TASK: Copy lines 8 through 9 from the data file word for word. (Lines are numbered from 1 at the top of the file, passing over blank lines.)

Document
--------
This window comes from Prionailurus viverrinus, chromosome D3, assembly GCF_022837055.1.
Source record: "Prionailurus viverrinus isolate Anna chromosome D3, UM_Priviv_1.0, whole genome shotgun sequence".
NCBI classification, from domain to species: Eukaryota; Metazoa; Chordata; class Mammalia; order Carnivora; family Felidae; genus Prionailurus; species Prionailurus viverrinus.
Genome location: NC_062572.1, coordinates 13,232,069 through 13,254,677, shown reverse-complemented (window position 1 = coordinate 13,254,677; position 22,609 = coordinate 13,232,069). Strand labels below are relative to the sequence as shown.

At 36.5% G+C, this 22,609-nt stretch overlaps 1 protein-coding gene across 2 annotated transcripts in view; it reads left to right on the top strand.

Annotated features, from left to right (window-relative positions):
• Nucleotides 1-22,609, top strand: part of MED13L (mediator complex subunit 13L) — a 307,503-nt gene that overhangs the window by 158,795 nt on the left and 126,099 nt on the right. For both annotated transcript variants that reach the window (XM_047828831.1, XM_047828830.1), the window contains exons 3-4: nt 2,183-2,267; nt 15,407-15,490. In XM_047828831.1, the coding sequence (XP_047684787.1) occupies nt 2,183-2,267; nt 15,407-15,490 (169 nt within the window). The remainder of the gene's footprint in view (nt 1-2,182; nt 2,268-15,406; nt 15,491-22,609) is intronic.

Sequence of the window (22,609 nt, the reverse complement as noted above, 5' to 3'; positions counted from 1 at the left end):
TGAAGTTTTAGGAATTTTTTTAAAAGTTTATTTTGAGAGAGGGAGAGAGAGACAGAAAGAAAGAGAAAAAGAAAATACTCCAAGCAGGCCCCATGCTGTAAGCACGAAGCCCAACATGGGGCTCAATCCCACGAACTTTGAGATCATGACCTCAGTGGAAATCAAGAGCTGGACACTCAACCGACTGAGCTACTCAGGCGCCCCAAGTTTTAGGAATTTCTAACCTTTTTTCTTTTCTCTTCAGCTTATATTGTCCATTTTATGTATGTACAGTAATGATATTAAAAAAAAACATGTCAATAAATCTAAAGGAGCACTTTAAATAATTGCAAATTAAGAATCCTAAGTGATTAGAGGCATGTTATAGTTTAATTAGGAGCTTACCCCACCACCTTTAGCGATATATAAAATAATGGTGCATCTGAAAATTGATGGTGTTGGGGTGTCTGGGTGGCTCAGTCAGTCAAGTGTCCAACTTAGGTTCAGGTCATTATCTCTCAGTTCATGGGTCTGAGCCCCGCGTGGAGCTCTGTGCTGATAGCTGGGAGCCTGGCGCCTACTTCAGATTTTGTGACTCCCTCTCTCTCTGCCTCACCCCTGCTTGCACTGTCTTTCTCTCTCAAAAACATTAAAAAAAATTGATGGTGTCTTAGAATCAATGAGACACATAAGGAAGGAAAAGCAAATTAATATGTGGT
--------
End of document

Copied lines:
Sequence of the window (22,609 nt, the reverse complement as noted above, 5' to 3'; positions counted from 1 at the left end):
TGAAGTTTTAGGAATTTTTTTAAAAGTTTATTTTGAGAGAGGGAGAGAGAGACAGAAAGAAAGAGAAAAAGAAAATACTCCAAGCAGGCCCCATGCTGTAAGCACGAAGCCCAACATGGGGCTCAATCCCACGAACTTTGAGATCATGACCTCAGTGGAAATCAAGAGCTGGACACTCAACCGACTGAGCTACTCAGGCGCCCCAAGTTTTAGGAATTTCTAACCTTTTTTCTTTTCTCTTCAGCTTATATTGTCCATTTTATGTATGTACAGTAATGATATTAAAAAAAAACATGTCAATAAATCTAAAGGAGCACTTTAAATAATTGCAAATTAAGAATCCTAAGTGATTAGAGGCATGTTATAGTTTAATTAGGAGCTTACCCCACCACCTTTAGCGATATATAAAATAATGGTGCATCTGAAAATTGATGGTGTTGGGGTGTCTGGGTGGCTCAGTCAGTCAAGTGTCCAACTTAGGTTCAGGTCATTATCTCTCAGTTCATGGGTCTGAGCCCCGCGTGGAGCTCTGTGCTGATAGCTGGGAGCCTGGCGCCTACTTCAGATTTTGTGACTCCCTCTCTCTCTGCCTCACCCCTGCTTGCACTGTCTTTCTCTCTCAAAAACATTAAAAAAAATTGATGGTGTCTTAGAATCAATGAGACACATAAGGAAGGAAAAGCAAATTAATATGTGGT